Successful Spring Gardening Tricks

If you have a case of “spring fever” and you are anxious to get your yard full of colors and flowers, you don’t have to wait until the “date of the last frost” as is the common belief. In many areas, you can start planting as soon as the snow melts.

Brian Lloyd, from Olson’s Greenhouses, shares three tricks for getting color in your yard earlier than ever.

TRICK 1 – Fix Your Dirt

It has been said by the late Larry Sagers, when “Brigham Young declared ‘this is the right place’, he wasn’t talking about Utah soil.” That rich, black topsoil the pioneers left behind in the Midwest grows some awesome flowers. We are stuck with yellow sand or brown clay that just isn’t up to snuff. The trick to great soil and therefore great flowers: AMEND YOUR SOIL. Average soils across the nation are made up of 5% organic matter; typical Utah soils have less than 1/5th that amount. By adding organic matter such as compost, peat moss, sawdust, or manures, we can fix the texture and nutrient levels of our soil. If you have clay soil, the added bonus of increased organic matter is increased drainage, so we can get out and plant earlier after the snow melts.

· Do you have sandy soil? Add any organic matter, such as peat moss, to help increase the water holding capacity and nutrient levels

· Do you have clay soil? Add coarse organic matter, such as sawdust, to help loosen the soil and allow roots to penetrate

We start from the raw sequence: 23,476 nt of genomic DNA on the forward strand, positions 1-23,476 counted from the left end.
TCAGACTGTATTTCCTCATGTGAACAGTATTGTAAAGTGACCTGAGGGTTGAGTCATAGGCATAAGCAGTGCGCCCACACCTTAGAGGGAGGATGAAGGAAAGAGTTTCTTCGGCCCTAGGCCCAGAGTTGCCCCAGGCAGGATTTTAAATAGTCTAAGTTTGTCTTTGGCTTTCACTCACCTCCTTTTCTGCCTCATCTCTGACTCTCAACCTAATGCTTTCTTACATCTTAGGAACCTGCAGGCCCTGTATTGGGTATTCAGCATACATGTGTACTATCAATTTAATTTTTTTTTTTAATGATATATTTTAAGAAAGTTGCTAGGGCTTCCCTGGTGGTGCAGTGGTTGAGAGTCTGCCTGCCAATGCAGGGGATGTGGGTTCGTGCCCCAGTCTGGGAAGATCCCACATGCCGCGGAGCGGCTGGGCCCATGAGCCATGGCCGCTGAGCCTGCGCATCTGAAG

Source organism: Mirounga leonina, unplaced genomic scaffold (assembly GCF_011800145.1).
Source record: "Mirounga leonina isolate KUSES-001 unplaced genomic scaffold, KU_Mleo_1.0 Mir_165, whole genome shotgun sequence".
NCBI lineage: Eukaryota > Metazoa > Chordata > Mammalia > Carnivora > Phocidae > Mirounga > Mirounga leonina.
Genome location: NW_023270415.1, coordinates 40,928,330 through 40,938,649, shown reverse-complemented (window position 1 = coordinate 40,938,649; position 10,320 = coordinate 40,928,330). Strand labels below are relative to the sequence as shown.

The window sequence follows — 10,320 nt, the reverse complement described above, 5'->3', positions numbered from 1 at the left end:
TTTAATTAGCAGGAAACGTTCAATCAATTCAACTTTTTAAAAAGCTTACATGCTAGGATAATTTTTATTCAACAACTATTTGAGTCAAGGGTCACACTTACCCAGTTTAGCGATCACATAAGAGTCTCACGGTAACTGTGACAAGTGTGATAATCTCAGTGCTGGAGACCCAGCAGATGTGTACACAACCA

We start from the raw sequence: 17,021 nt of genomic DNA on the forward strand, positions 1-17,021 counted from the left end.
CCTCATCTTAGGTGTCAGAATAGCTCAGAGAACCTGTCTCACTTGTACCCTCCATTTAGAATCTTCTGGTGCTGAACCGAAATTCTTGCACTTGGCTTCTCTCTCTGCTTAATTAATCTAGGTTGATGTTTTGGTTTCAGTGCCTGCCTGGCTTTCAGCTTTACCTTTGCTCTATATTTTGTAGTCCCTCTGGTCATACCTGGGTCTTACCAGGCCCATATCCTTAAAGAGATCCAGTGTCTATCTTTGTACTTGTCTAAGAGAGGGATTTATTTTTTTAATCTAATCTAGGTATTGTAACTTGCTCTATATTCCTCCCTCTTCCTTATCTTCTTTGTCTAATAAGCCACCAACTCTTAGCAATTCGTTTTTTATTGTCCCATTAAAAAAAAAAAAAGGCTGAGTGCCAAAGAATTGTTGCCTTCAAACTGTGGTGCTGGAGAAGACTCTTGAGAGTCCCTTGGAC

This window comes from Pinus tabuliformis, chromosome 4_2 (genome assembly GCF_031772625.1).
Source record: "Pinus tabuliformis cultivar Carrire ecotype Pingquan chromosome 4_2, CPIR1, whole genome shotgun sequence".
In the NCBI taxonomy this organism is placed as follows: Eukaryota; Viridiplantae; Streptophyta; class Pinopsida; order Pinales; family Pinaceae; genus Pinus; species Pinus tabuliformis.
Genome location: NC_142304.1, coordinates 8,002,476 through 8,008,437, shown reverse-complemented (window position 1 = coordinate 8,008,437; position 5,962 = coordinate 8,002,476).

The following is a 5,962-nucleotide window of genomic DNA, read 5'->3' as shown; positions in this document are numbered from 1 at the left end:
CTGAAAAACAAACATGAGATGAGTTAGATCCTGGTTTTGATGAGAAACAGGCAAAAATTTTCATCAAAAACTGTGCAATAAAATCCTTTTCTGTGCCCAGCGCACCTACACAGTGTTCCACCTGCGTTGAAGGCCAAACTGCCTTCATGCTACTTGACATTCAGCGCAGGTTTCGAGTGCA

· All soil types can benefit from composted material

· Add 2-3″ organic matter

· Till down to a depth of 6-12″

TRICK 2 – Pick Frost Tolerant Varieties

You CAN plant annuals before the average last frost date, as long as you pick the right stuff. There are many cold-hardy annuals that will add a strong punch of color to your landscape to cure your winter duldrums! These varieties can tolerate short periods of frost down to 28 degrees. In addition, most perennials can be planted as soon as you find them available for sale. Pick from these varieties and enjoy an extended season of gardening.

· Pansies & Violas

· Ranunculus

· Dianthus

· Primula (Primrose)

· Perennials

TRICK 3 – Use Containers, They’re Mobile

The ultimate combination is to pair cold-hardy plants and a moveable container that you can bring indoors if the weather goes sour. Usually, the garage or some sort of overhead protection can give these annuals just enough to get them through those occasional hard frosts we get in the Spring. Just remember to get them back outdoors into the sun as soon as possible. Most annuals and perennials will not tolerate more than a day or two without natural daylight.

Olson’s Greenhouses provide flowers to many local garden centers,

as well as Home Depot and Walmart stores.

Add comment